21 Must-Knows Before Starting a Small Business Partnership

Meredith Wood

Meredith Wood

Editor-in-Chief at Fundera
Meredith is Editor-in-Chief at Fundera. Specializing in financial advice for small business owners, Meredith is a current and past contributor to Yahoo!, Amex OPEN Forum, Fox Business, SCORE, AllBusiness and more.
Meredith Wood

The beginnings of a small business partnership can resemble a teenage summer romance. This person just “gets” you. You’ve got a great idea, you agree on everything … you’re going to take over the world together!

Whether your newfound business interest is with a long-time friend or someone you’ve only recently met, there’s no denying the adrenaline rush of those early days.

Even so, you probably wouldn’t run off to Vegas and marry that summer fling just yet, would you? (Or maybe you would, in which case—tell Elvis we said hello!)

In all seriousness, we know that hot summer romances don’t necessarily translate to lasting marriages, and the same is true for business partnerships. So before you go too far down the path of turning your big ideas into a real-life joint business venture, let’s all slow down for a minute and let cooler heads prevail.

What Makes a Strong Small Business Partnership?

The marriage comparison to business partnerships may be cliché, but that’s with good reason. Like a successful marriage, small business partnerships require not just short-term mutual interest but long-term compatibility. You need compatible values and vision, compatible financial resources and expectations, and compatible goals.

Of course, compatibility doesn’t necessarily mean being exactly alike or even agreeing on everything. The best business partnerships involve some give and take. But under the stress of building a new business, differences that at first seem quirky or even complementary can turn into major rifts.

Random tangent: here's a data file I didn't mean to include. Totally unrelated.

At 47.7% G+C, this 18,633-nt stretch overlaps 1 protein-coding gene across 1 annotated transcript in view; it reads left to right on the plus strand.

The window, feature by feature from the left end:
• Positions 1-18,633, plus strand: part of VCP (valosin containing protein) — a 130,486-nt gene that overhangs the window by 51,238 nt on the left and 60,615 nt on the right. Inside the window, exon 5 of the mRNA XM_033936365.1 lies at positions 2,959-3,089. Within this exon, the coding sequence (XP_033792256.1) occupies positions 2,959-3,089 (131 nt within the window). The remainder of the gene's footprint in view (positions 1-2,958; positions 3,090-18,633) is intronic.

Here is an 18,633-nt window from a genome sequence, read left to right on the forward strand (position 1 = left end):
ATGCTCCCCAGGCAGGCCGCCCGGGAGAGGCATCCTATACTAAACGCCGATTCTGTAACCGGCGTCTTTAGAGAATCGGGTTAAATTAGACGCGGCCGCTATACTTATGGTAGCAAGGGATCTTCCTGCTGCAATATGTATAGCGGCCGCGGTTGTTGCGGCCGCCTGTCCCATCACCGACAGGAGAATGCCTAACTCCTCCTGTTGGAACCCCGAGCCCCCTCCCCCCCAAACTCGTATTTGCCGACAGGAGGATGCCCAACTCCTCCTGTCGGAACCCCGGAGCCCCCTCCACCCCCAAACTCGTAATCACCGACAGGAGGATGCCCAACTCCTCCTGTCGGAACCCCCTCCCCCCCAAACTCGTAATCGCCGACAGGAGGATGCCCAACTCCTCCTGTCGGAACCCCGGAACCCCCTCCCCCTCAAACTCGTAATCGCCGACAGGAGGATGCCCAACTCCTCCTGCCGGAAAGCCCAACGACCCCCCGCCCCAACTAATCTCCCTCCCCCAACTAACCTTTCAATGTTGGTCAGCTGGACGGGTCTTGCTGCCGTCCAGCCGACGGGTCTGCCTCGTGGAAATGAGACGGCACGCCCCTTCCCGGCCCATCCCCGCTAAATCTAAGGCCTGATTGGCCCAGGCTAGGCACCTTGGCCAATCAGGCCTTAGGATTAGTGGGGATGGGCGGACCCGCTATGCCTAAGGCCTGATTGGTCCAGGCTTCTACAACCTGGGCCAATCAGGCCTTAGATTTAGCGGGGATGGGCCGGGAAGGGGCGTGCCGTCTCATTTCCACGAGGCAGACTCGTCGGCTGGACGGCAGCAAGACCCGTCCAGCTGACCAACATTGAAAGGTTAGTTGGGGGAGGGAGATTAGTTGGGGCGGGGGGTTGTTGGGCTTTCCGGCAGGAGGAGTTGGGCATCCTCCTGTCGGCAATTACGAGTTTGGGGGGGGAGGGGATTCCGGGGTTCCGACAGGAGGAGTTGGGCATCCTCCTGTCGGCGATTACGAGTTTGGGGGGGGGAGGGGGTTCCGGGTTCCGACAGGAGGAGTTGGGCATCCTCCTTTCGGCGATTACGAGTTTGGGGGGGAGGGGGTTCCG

Fortunately, you have the power to set your business partnership on the path to long-term success with just one simple step: set expectations.

Set Expectations for a Successful Small Business Partnership

We admit, calling this a simple step might be a bit misleading. Because while setting expectations should be a straightforward process, it’s by no means easy to do! Your goal in this exercise is to clarify every conceivable aspect of your partnership relationship—both out loud and in writing—before any dotted lines are signed. Don’t presume to know your business partner’s position on anything without first discussing the matter and agreeing to a written definition!

To guide you in this process, we’ve designed 21 questions you should be able to answer before starting a small business partnership. It may be helpful for you and your potential business partner to each review the questions below on your own and answer them individually before coming together to compare notes and find common ground. This can help you really evaluate your individual perspective and identify areas of potential conflict before they arise.

So, grab your notebook and get ready for some tough questions. You won’t want to skip these 21 must-knows before starting your small business partnership!

Know Your Motivations

When you’re starting a business with another person, understanding why you’re going into business becomes all the more important. What is your motivation for the business venture? What do you hope to get out of the relationship? Why do you want to work with a partner instead of going it alone? Know your motivations so you can steer your partnership in the same direction.

Why are you considering a small business partnership?

What is your motivation for pursuing a partnership business instead of going it alone? To answer this question effectively, think less about the particular person you’re going into business with and more about the idea of a business partner in general.